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"Always with you, what cannot be done"

Most would agree that U.S. President Barack Obama's goal of having 1 million electric vehicles on the road by 2015 is ambitious.  But with the first modern electric vehicles like the 2011 Chevy Volt and 2011 Nissan LEAF EV selling out their low-volume of pre-orders, and with competitors like Ford and Tesla Motor Company waiting in the wings with upcoming offerings, it seems possible.

However, a panel of government, industry, and academic experts opines that despite that optimism, the goal is likely impossible to be reached without major changes.  The panel was held at Indiana University's School of Public and Environmental Affairs in Bloomington Indiana. 

The panel's report is entitled "Plug–In Electric Vehicles: A Practical Plan for Progress" [PDF].

John D. Graham, Dean of the School of Public and Environmental Affairs at IU sums up the report's sentiments, stating [press release], "President Obama’s dream is appealing and it may be achievable, but there are big barriers to overcome before the mass commercialization of electric vehicles will occur."

To put things in perspective, at expected 2015 volumes, 1 million electric vehicles would likely be around 0.4 percent of the vehicles on American streets, at most.

Some environmental groups were quick to attack the report.  Roland Hwang a San Francisco-based blogger [blog] with the National Resources Defense Council's Transportation Program is cited by The Detroit News as stating that the figure is feasible.

Whether or not environmentalists like Mr. Hwang realize it, the report is likely less of an effort to knock EVs, but more of an effort to appeal to the government and public for more funding.  That is evident by the fact that the panel responsible for the report contained representatives from Ford (who is preparing an EV), from the Center for Automotive Research (an industry group whose reports have argued that the government needs to provide greater funding to meet fuel efficiency targets), and the International Council on Clean Transportation (a global warming advocacy group).

Many of the panel's members seem designed towards this end; take the panel's chairman, former Ford Motor Company executive Gurminder Bedi comment -- "A successful national program for electric vehicles will require an unusual degree of cooperation between industry and government, and a clear focus on the needs and concerns of consumers."

The report does offer some seemingly accurate insight into some of the critical problems/challenges facing EVs -- namely high costs and the question of consumer confidence (resale value/reliability).

Regardless of the accuracy of the pressing need for more government funding of EVs, these groups are walking a dangerous tightrope.  As the saying goes "the squeaky wheel gets the grease" and if they don't lobby, they will likely miss out on a promising business opportunity.  On the other hand, if they lobby too hard, they risk alienating the U.S. public and facing backlash from the U.S government.

The report comes at an opportune time, when President Obama and Vice President Joe Biden are trying to push a new EV incentives bill through U.S. Congress, which would, among other things, change the $7,500 tax credit to an instant refund and expand the quota of EV refunds per automaker.  The bill, sponsored by Michigan Senator Carl Levin (D) would cost taxpayers $19B USD over 10 years.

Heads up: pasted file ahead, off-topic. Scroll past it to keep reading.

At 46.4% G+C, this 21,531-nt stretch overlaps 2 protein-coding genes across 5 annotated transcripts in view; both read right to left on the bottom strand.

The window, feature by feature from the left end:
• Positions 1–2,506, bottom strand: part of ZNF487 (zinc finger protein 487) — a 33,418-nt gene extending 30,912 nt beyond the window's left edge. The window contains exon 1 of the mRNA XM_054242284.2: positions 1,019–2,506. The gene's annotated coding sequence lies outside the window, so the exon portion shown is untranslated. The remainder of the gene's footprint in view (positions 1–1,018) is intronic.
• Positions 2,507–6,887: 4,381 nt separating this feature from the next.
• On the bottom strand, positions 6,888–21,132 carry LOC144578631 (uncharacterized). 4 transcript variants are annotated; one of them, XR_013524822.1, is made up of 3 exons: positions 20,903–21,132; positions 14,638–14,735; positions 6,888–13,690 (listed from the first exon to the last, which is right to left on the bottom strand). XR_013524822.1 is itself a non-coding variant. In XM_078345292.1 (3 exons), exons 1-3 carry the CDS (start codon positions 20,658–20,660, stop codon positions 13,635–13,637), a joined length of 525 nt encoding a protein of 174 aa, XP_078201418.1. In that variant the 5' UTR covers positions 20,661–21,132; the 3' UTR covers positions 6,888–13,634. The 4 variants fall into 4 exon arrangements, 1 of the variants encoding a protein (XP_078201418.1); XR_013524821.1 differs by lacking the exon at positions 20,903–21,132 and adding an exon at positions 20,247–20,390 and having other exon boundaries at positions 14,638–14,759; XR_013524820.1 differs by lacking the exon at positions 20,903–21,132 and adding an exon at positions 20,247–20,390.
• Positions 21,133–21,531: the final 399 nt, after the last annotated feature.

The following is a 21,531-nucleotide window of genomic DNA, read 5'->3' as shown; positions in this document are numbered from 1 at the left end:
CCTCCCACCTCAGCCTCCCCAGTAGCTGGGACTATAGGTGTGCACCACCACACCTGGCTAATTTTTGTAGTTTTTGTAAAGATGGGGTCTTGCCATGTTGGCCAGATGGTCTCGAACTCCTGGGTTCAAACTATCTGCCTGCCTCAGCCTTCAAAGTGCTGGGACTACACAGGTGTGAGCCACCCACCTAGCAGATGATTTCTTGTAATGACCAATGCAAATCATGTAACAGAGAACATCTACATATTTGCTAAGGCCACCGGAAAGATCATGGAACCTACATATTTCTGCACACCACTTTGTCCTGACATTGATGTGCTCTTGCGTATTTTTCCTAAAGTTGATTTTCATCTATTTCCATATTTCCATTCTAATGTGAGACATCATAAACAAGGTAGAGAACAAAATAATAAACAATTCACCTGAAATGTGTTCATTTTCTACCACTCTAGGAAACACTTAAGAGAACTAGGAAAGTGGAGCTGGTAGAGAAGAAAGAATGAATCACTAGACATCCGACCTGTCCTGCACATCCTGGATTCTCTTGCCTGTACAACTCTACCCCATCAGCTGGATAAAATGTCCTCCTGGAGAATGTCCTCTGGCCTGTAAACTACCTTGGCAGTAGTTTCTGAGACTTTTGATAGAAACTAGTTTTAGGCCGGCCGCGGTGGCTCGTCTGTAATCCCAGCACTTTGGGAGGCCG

In that regard, what on the surface might appear a report running counter to the Obama administration's vision, is likely a calculated effort on the administration and auto industry's behalf to try to sell the need for more funding for "green vehicles" to members of Congress and to the public.



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RE: With all the Jasmine Revolution turmoil
By Nutzo on 2/3/2011 12:53:17 PM , Rating: 2
Just another Rino who signed one of the worse environmental laws in the nation. The costs to implement it are going to double energy cost over the next 10 years, driving out the few remaining manufacturing jobs.

Now we have something even worse, a old 60’s leftist in charge who wants to raid the local taxes and extend the largest tax increase in the states history for another 5 years. Everything Brown has proposed so far has one thing in common, and that's to protect the government union workers that bought and paid for his election.

He’s trying to blackmail the Republicans into voting to put the tax increase on the ballot, because he says he wants the people to be able to vote on it. Yet he refused to do his job as AG to defend Prop 8 when the people voted for it.

If it wasn’t for the weather and the beaches, this state would resemble a ghost town by now.


RE: With all the Jasmine Revolution turmoil
By Pneumothorax on 2/3/2011 3:04:07 PM , Rating: 2
Yup, GAS was probably the worst kind of RINO. Gotta love his backdoor deal to get Nunez's (a former DEMOCRAT assembly speaker) son's sentence commuted in the last hours of office.

Back to the topic, I already pay $0.31 per kwh as I'm in the top tier pricing already(CA has TIERED electrical rates) so an electrical vehicle will just add to my electrical bill. So the volt for example costs roughly $12 to drive 100 miles, while my 335d (which can be bought for <$40,000 with discount) costs me about $10 per 100 miles. (calculated with diesel at $3.50 per gallon)


By hathost on 2/6/2011 4:37:04 PM , Rating: 2
How do the calculations work out when you use a faster charging station since they have different ones available?


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